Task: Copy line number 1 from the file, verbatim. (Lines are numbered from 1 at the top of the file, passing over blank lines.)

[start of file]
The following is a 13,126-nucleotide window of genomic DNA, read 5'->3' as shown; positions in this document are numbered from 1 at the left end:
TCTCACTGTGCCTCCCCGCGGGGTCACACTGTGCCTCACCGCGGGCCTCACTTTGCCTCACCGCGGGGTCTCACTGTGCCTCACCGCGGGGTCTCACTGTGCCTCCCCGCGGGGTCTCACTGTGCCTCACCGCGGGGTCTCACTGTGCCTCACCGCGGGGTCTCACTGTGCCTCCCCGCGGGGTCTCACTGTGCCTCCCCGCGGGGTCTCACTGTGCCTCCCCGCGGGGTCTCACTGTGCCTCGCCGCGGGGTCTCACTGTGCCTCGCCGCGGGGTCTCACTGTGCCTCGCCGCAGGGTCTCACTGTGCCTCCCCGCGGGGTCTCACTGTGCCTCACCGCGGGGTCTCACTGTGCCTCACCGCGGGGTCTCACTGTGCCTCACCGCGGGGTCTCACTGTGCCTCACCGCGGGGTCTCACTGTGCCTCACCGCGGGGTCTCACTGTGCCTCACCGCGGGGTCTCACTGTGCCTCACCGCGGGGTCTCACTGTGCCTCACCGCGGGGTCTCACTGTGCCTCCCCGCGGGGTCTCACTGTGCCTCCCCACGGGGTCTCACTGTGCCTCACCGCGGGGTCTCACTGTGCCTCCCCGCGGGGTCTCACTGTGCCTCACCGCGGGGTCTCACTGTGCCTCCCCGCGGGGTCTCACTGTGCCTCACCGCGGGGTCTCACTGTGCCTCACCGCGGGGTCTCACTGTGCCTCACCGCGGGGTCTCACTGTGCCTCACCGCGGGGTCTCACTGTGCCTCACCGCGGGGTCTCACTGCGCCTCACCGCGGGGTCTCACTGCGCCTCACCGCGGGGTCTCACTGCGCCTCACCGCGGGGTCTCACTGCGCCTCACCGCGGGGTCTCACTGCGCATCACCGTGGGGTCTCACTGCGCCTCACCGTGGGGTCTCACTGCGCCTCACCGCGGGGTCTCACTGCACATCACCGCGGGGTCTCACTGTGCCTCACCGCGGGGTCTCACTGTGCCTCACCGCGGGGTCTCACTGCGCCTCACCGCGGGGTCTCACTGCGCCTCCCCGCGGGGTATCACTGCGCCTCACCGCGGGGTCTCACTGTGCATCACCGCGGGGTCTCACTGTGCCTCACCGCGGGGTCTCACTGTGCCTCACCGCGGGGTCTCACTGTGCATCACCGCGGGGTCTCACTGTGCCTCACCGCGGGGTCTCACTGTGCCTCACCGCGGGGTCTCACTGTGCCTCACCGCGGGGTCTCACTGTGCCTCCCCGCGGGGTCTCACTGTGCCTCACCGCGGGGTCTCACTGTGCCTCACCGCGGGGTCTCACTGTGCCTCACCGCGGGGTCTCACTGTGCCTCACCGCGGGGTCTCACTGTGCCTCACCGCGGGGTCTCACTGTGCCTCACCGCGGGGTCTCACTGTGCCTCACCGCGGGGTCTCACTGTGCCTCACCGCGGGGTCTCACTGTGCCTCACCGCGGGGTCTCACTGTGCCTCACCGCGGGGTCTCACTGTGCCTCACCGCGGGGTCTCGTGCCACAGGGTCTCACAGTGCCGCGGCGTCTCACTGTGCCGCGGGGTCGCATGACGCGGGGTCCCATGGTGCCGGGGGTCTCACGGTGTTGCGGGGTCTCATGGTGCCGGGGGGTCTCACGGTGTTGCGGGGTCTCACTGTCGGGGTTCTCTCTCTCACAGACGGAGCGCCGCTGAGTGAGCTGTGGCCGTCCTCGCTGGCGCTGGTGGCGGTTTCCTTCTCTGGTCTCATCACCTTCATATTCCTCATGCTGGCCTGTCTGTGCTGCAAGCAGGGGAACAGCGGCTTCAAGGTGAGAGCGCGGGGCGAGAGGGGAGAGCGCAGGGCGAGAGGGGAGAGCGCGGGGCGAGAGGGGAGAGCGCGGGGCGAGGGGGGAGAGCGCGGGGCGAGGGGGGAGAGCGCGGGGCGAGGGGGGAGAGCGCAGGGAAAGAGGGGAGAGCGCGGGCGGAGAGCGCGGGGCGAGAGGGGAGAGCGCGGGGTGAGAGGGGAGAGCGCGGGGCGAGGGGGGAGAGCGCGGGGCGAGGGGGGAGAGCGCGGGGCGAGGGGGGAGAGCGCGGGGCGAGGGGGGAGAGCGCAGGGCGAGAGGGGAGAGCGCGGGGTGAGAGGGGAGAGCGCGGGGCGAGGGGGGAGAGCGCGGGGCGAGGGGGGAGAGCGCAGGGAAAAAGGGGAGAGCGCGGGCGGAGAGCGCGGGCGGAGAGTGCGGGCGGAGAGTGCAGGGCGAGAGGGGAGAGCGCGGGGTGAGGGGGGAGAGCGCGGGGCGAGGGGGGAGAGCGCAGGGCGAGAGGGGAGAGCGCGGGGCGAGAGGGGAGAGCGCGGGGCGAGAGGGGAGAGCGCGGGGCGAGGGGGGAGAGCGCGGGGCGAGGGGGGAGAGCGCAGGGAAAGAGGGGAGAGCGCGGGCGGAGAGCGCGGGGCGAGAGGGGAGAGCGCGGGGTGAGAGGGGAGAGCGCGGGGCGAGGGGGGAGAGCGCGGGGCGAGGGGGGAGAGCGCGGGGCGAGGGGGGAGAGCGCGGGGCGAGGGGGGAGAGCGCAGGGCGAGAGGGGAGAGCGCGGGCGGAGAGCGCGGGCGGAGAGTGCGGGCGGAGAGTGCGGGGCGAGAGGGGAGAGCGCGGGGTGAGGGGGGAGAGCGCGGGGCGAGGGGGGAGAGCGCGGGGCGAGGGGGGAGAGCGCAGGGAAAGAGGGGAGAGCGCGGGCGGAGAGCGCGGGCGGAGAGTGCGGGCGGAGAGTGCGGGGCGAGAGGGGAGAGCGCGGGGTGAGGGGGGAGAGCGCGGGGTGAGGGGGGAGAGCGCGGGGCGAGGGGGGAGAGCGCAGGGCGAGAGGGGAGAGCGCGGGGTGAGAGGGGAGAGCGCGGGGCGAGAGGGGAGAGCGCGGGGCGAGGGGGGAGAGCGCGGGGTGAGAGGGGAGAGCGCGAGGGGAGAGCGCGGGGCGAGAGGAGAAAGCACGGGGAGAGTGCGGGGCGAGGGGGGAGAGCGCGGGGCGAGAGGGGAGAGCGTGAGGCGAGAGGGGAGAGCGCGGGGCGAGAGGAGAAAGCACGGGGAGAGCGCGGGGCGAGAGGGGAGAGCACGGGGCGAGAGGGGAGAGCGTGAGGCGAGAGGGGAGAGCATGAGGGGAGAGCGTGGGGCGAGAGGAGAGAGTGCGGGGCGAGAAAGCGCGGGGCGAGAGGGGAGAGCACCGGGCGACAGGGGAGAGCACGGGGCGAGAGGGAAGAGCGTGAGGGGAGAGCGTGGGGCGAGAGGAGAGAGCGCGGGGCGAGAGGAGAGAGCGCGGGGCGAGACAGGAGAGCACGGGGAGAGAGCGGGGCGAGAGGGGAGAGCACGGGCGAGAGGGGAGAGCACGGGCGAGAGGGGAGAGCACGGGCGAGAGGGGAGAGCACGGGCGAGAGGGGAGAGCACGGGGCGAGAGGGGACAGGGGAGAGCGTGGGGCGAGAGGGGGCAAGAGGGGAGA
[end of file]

The following is a 13,126-nucleotide window of genomic DNA, read 5'->3' as shown; positions in this document are numbered from 1 at the left end: